LSU 21, Iowa 14: When Iowa started mattering again
LSU dominates Outback, but the Hawkeyes didn't break
TAMPA, Fla. -- Perhaps we were reading the situation with a blur of sentimentality. Iowa does the "Swarm" thing at the end of every game. Senior linebacker James Morris often gathers it together.
After the Hawkeyes' 21-14 loss to No. 14 Louisiana State in Wednesday's Outback Bowl, Morris took the high ground and held everyone up to wait for the stragglers. There were stragglers. The game, played before an announced crowd of 51,296 at Raymond James Stadium, ended with Iowa throwing the ball around the field, doing the deadman's desperation lateral.
Iowa (8-5) was called for a penalty while trying to substitute, so the play already was dead. Iowa coach Kirk Ferentz worked referee Greg Burks, but Iowa's fate was sealed. LSU (10-3) danced on the Outback logo, and Iowa saddled up the Swarm.
"Because it was our last game as the 2013-2014 Hawkeyes, I just wanted to make sure we had everybody in the Swarm, because sometimes there are stragglers," said Morris, who became just the sixth player in Iowa history to record 400 career tackles. "I was in position where I could see guys coming in.
"It wasn't a 'Braveheart' speech or anything like that."
This wasn't some big, dramatic moment. The Hawkeyes weren't that kind of team this season. This was a team that tried to do everything it could right. Coming off 4-8, that's all it could do. That was its immediate goal and something so ingrained that there it was after a numbing defeat, trying to get the Swarm together.
Coach Kirk Ferentz's voice cracked a few times during the postgame. Through a coach's eye, this probably was a team that was easy to love.
"To be around this football team . . . it's been a really great group of guys to work with," Ferentz said. "The guys have played hard, competed hard with every step."
That said, whatever it was that guided Iowa to a 5-3 record in the Big Ten and a total turnaround from 4-8, LSU smothered.
LSU running back Jeremy Hill won the game's MVP honors with 216 yards and two TDs on 28 carries. The 6-2, 235-pounder burst through the right side of Iowa's defense for 42 yards on the game's first play. LSU opened the game with 12 straight rushing plays and took a 7-0 lead on quarterback Anthony Jennings' 2-yard sneak.
Hill had back-to-back runs of 28 and 20 before breaking tackles on a 38-yard TD run to give LSU a 21-7 lead with 2:02 left in the game.
"We probably would've gone with 13 or 14 straight running plays, but I think we scored at 12," LSU coach Les Miles said. "I think we realized there were some advantages right there and we didn't want to go away from them."
Jennings replaced Zach Mettenberger after Mettenberger suffered a torn ACL in the Tigers' season finale. The passing game was a struggle for him. He was off-target on a few open receivers and finished 7 of 19 for 82 yards.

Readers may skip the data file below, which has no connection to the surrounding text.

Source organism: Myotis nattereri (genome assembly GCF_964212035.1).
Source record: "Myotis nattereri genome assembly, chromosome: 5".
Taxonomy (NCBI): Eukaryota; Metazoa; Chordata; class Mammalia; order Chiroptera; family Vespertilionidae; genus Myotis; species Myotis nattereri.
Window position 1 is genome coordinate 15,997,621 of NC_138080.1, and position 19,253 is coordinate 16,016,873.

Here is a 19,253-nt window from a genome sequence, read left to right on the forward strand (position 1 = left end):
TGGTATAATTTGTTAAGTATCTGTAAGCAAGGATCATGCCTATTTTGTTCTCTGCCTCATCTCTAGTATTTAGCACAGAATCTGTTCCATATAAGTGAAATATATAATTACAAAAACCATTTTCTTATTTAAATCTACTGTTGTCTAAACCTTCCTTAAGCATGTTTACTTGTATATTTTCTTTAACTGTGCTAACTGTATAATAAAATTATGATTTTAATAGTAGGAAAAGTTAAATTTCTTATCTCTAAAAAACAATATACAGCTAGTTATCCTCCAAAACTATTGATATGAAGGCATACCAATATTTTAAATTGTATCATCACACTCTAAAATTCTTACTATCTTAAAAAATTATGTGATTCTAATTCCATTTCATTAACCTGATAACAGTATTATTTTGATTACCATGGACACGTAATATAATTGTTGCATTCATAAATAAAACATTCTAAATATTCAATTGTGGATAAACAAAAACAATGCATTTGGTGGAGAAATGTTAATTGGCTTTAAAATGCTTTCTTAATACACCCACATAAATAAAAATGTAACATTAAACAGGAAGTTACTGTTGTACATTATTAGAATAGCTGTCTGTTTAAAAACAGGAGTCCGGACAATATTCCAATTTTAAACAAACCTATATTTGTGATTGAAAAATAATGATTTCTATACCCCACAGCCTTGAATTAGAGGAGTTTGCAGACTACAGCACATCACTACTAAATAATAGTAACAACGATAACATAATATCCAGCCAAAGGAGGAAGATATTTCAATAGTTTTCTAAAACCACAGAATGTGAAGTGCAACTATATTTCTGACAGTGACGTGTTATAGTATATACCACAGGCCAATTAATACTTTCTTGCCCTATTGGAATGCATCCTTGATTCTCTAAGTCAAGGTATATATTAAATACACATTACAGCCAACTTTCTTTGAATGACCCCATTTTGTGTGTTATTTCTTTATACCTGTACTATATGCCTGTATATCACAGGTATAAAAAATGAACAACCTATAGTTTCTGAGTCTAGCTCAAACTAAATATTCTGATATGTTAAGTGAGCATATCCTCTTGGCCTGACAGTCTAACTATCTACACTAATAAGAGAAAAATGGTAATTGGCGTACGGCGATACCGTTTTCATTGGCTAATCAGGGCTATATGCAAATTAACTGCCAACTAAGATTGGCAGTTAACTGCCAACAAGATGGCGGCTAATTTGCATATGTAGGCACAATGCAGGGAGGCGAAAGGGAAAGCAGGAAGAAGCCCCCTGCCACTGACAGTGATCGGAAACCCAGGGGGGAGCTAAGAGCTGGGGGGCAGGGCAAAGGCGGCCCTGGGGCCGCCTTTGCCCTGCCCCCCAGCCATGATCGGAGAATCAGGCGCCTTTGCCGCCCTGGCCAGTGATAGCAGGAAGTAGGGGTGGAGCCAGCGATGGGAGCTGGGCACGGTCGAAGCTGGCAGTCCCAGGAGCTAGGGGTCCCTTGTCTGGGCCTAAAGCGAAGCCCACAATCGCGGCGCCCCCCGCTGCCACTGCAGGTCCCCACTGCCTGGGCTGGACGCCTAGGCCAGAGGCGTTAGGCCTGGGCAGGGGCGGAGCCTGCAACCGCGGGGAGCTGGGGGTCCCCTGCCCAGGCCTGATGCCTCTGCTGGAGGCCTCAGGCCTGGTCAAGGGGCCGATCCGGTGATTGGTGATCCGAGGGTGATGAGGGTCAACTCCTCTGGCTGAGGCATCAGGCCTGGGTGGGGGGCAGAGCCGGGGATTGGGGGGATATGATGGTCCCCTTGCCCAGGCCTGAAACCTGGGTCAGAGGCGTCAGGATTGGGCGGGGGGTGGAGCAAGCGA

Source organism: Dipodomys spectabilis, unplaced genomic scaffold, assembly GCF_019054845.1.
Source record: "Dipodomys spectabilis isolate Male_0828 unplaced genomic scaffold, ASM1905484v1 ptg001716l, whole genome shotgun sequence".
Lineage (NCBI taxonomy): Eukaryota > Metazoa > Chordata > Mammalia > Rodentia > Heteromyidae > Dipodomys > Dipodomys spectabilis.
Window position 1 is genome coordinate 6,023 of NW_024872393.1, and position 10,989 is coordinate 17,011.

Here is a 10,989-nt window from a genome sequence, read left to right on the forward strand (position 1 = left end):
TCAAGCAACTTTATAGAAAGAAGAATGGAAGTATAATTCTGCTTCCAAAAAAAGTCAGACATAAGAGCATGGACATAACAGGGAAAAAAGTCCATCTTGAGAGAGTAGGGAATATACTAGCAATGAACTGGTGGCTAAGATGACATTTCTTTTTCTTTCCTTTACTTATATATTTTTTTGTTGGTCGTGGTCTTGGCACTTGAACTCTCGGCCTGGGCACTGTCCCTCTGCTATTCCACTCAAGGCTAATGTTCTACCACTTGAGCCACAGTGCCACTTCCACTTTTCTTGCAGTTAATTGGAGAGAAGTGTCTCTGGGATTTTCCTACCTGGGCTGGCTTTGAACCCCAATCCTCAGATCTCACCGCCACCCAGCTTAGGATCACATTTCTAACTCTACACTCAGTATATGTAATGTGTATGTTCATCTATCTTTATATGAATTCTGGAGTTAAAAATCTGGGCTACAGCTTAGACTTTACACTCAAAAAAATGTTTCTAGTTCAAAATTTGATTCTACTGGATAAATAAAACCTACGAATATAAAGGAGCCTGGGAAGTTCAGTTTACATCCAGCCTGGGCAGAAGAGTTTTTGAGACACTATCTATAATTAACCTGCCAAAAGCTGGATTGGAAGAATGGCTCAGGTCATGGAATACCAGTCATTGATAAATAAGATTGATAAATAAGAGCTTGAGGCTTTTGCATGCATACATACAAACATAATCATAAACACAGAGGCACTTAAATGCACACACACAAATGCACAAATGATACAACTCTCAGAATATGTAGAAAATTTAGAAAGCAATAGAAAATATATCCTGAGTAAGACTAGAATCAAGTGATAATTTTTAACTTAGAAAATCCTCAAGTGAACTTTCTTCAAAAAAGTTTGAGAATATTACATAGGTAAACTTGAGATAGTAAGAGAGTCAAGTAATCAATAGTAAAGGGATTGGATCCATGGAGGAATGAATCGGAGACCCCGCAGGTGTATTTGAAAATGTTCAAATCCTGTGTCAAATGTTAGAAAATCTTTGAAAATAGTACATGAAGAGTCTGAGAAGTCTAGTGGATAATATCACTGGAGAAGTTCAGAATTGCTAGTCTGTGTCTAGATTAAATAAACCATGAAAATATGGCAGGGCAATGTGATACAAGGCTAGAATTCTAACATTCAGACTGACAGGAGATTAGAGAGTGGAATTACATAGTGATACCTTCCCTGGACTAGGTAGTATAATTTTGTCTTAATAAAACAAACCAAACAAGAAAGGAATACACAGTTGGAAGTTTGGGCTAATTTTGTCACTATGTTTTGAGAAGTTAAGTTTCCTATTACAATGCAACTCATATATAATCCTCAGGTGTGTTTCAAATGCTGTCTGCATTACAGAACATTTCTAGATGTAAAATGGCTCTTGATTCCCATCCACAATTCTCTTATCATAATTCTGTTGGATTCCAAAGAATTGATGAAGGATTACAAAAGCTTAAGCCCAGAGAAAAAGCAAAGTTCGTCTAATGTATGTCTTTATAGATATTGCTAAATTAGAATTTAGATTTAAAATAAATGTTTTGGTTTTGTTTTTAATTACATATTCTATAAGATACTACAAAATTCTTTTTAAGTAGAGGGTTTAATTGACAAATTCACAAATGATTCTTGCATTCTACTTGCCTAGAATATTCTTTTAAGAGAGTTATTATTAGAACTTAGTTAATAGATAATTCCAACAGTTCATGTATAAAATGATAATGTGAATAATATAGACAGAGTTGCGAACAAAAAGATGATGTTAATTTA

Hill and LSU's O-line was enough. Iowa went into the Outback having allowed just three 100-yard rushers all season. Hill's 216 is the first 200-yard rushing performance allowed by Iowa's defense since Michigan State's T.J. Duckett went for 248 in 2000.
There was one play where Hill got under defensive tackle Carl Davis' pads and pushed him back a few yards. That was LSU's running back getting push on a 315-pound defensive tackle.
"I didn't feel like we were getting knocked off the ball," Davis said. "I didn't feel like we were getting to the seams we needed to. I felt like we played run fits, we just had to get off blocks better."
The Tigers pinned Iowa's offense, as in a professional wrestling pin. It held the Hawkeyes to the mat. Iowa's 233 yards total offense was a season low, yes, fewer yards than against Michigan State -- for the three full seconds. It was the second fewest passing yards (157) -- for the pin.
The Hawkeyes converted just one third down while falling behind 14-0 in the first half. Iowa's two TD drives were three plays for 1 yards (a 2-yard run by Mark Weisman) and two plays for 4 yards (a 4-yard TD pass from C.J. Beathard to wide receiver Kevonte Martin-Manley).
LSU dominated the line of scrimmage. Iowa couldn't buck the Tigers off (you know, like in professional wrestling).
"They played us a little bit differently than maybe we had seen," Ferentz said. "We adjusted a little bit, but they're a tough defensive ballclub. They've got a lot of good players and they played well."
Quarterback Jake Rudock had the sprained left knee that he injured in the season finale at Nebraska flare up. Beathard replaced him in the fourth quarter.
There simply was no one scheme, spark or rhythm that Iowa's offense could find to combat LSU. It took strong safety John Lowdermilk's 71-yard interception return -- Iowa retained possession even though he dropped the ball before crossing the goal line for an apparent TD -- and Jordan Cotton's 96-yard kick return to set up both TDs.
Iowa didn't break. It was an acorn in the Tigers' palm. LSU couldn't break it.
Not even at the end. LSU won and celebrated. Iowa knew it and swarmed up. In the end, this team knew what it was. The seniors helped steer it off the rocky shore that was 2012.
Iowa made the incremental improvement. It made it to Florida. It threw punches, but got pinned by a more talented team in the bowl game.
"Our record speaks for itself," Morris said. "We're 8-5. We're not the best team in the history of Iowa football, but we're better than 4-8. We're 8-5 and every time we went out there, we tried to do our best.
"It didn't always happen for us, but we played hard just tried to honor the fans, the coaches and each other."